1
$\begingroup$

I'm trying to set the derivative of a function to zero at a specified point. This will act as an initial condition for an algorithm I'm writing: so I'm specifying the value of the function at x=0, and I'm specifying the value of the slope of the function at x=0. The function is u[n, x] and is unknown. The algorithm, based on Adomian decomposition method, will solve a nonlinear differential equation for this u-function.

Clear[u]
u /: D[u[n_, x_], x_] := 0
UpValues[u];
D[u[n, x], x] == 0

It gives the right output -- says it's True.

The problem I'm having is other queries say they are True when they shouldn't be:

D[u[n, x], 0] == 0 \\True
D[u[n, 0], 0] == 0 \\True

This is a somewhat duplicate of a question here, which is asked in a broader sense: How to set the derivative of a function to zero?

Ideally, what should happen is based on modifying this line of code:

u /: (D[u[n_, x_], x_] := 0)/.x->0

The result would be:

(D[u[n, x], x] == 0)/.x->0 \\True
(D[u[n, x], x] == 0)/.x->5 \\False or indeterminate

Thank you for any tips.

$\endgroup$
5
  • $\begingroup$ Why not attach rules with Derivative[] instead? u /: Derivative[0, 1][u][n_, x_] := 0. $\endgroup$ Jul 7, 2016 at 23:36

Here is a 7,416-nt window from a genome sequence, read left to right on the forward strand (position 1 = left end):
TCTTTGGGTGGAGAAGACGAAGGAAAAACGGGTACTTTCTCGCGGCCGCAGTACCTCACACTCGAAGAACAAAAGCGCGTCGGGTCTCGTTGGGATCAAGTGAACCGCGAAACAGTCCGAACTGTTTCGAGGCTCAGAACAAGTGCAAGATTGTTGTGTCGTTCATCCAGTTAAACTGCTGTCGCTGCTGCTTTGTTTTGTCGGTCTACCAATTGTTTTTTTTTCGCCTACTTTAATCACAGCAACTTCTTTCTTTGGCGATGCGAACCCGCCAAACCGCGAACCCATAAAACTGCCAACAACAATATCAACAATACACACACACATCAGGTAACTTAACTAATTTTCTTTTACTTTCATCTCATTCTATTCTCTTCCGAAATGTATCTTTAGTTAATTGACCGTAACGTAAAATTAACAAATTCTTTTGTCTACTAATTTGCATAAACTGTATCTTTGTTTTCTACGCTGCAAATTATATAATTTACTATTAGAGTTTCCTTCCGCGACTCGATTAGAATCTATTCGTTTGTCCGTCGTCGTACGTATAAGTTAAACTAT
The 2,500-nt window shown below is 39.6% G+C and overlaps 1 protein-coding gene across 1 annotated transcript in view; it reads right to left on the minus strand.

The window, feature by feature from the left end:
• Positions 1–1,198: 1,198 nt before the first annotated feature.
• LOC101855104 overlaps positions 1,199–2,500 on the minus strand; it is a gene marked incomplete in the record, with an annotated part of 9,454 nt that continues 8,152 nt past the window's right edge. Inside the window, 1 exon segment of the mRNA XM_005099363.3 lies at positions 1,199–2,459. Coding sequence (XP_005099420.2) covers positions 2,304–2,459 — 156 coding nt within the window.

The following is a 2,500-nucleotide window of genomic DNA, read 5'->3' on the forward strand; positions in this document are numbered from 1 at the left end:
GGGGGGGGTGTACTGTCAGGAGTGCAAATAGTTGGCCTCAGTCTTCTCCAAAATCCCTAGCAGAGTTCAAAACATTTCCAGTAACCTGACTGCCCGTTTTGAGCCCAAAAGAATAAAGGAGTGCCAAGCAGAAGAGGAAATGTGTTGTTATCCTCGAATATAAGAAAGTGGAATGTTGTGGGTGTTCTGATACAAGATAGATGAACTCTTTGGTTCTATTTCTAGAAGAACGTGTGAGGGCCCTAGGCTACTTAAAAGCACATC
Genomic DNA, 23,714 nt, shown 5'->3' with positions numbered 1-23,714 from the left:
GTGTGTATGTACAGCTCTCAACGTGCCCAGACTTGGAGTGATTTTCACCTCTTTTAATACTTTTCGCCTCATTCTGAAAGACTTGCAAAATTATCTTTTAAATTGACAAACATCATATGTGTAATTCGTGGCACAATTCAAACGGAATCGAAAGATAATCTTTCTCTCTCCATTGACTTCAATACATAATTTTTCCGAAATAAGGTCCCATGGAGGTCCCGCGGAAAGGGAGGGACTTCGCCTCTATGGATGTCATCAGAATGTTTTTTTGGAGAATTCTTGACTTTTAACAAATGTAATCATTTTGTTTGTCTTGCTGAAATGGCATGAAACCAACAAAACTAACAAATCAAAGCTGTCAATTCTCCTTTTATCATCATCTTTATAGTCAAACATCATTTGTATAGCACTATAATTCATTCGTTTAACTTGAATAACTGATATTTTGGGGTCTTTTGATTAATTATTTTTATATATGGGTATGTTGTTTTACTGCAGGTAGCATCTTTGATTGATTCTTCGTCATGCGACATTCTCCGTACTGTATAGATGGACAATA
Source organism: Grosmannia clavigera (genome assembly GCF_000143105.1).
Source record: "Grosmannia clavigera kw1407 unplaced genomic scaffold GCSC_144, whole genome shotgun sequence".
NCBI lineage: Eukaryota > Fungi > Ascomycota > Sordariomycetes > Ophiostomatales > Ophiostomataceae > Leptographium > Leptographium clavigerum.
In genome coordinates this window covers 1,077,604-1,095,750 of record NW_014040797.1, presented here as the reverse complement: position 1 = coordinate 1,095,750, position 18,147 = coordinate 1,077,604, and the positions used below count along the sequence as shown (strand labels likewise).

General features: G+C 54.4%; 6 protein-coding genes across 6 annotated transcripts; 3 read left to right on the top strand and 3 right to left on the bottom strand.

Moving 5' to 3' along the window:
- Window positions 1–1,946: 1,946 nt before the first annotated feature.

• 1
    $\begingroup$ @J.M. In that case, I think u is too deeply nested in the expression, so it won't work. Every time I think UpValues is the solution to one of my problems, I get this error. $\endgroup$
    – march
    Jul 7, 2016 at 23:47
  • $\begingroup$ @march, thanks for trying it out; I currently do not have Mathematica on hand. I guess a simple Derivative[0, 1][u][n_, x_] := 0 should have to suffice. $\endgroup$ Jul 7, 2016 at 23:48
  • 2
    $\begingroup$ @J.M. Or, as I read it, Derivative[0, 1][u][n_, 0] := 0. $\endgroup$
    – Michael E2
    Jul 8, 2016 at 0:33
  • $\begingroup$ Thank you guys! Michael's advice worked. I did not know we could set derivatives equal to a number using := notation, but it makes sense. $\endgroup$
    – Buddhapus
    Jul 8, 2016 at 17:08

0

Your Answer

By clicking “Post Your Answer”, you agree to our terms of service and acknowledge you have read our privacy policy.

Browse other questions tagged or ask your own question.